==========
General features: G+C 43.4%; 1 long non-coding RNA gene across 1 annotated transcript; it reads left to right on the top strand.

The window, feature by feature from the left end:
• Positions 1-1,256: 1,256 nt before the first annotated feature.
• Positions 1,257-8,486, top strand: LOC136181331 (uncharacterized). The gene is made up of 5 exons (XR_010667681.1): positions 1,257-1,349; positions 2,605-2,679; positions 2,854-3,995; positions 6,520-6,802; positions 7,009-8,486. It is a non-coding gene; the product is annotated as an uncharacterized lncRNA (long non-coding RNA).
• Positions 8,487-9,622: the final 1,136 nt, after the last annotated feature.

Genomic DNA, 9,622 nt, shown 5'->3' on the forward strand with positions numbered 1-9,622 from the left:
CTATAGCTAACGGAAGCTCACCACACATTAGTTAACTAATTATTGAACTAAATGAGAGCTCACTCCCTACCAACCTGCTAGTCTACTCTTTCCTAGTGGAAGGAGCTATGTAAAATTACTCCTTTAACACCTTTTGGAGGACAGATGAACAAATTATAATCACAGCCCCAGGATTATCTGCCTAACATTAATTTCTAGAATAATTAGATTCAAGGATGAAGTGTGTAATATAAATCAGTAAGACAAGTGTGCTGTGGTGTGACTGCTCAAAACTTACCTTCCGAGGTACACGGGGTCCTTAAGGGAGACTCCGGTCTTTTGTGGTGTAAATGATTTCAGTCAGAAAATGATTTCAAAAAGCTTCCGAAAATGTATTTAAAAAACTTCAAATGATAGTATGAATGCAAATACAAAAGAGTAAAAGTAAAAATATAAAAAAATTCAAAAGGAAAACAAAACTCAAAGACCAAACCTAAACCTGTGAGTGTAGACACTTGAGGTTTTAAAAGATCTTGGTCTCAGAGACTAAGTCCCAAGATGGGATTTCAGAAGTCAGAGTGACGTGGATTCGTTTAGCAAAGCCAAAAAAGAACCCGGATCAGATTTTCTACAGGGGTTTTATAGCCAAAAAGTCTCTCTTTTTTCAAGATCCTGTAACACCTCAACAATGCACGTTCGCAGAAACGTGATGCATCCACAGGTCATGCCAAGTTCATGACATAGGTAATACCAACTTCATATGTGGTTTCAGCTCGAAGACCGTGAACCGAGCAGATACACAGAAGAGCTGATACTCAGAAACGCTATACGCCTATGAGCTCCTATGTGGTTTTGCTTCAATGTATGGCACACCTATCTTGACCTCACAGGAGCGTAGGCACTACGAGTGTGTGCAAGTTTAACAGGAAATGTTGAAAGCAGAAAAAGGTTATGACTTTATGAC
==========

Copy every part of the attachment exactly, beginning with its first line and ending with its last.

General features: G+C 43.4%; 1 long non-coding RNA gene across 1 annotated transcript; it reads left to right on the top strand.

The window, feature by feature from the left end:
• Positions 1-1,256: 1,256 nt before the first annotated feature.
• Positions 1,257-8,486, top strand: LOC136181331 (uncharacterized). The gene is made up of 5 exons (XR_010667681.1): positions 1,257-1,349; positions 2,605-2,679; positions 2,854-3,995; positions 6,520-6,802; positions 7,009-8,486. It is a non-coding gene; the product is annotated as an uncharacterized lncRNA (long non-coding RNA).
• Positions 8,487-9,622: the final 1,136 nt, after the last annotated feature.

Genomic DNA, 9,622 nt, shown 5'->3' on the forward strand with positions numbered 1-9,622 from the left:
CTATAGCTAACGGAAGCTCACCACACATTAGTTAACTAATTATTGAACTAAATGAGAGCTCACTCCCTACCAACCTGCTAGTCTACTCTTTCCTAGTGGAAGGAGCTATGTAAAATTACTCCTTTAACACCTTTTGGAGGACAGATGAACAAATTATAATCACAGCCCCAGGATTATCTGCCTAACATTAATTTCTAGAATAATTAGATTCAAGGATGAAGTGTGTAATATAAATCAGTAAGACAAGTGTGCTGTGGTGTGACTGCTCAAAACTTACCTTCCGAGGTACACGGGGTCCTTAAGGGAGACTCCGGTCTTTTGTGGTGTAAATGATTTCAGTCAGAAAATGATTTCAAAAAGCTTCCGAAAATGTATTTAAAAAACTTCAAATGATAGTATGAATGCAAATACAAAAGAGTAAAAGTAAAAATATAAAAAAATTCAAAAGGAAAACAAAACTCAAAGACCAAACCTAAACCTGTGAGTGTAGACACTTGAGGTTTTAAAAGATCTTGGTCTCAGAGACTAAGTCCCAAGATGGGATTTCAGAAGTCAGAGTGACGTGGATTCGTTTAGCAAAGCCAAAAAAGAACCCGGATCAGATTTTCTACAGGGGTTTTATAGCCAAAAAGTCTCTCTTTTTTCAAGATCCTGTAACACCTCAACAATGCACGTTCGCAGAAACGTGATGCATCCACAGGTCATGCCAAGTTCATGACATAGGTAATACCAACTTCATATGTGGTTTCAGCTCGAAGACCGTGAACCGAGCAGATACACAGAAGAGCTGATACTCAGAAACGCTATACGCCTATGAGCTCCTATGTGGTTTTGCTTCAATGTATGGCACACCTATCTTGACCTCACAGGAGCGTAGGCACTACGAGTGTGTGCAAGTTTAACAGGAAATGTTGAAAGCAGAAAAAGGTTATGACTTTATGAC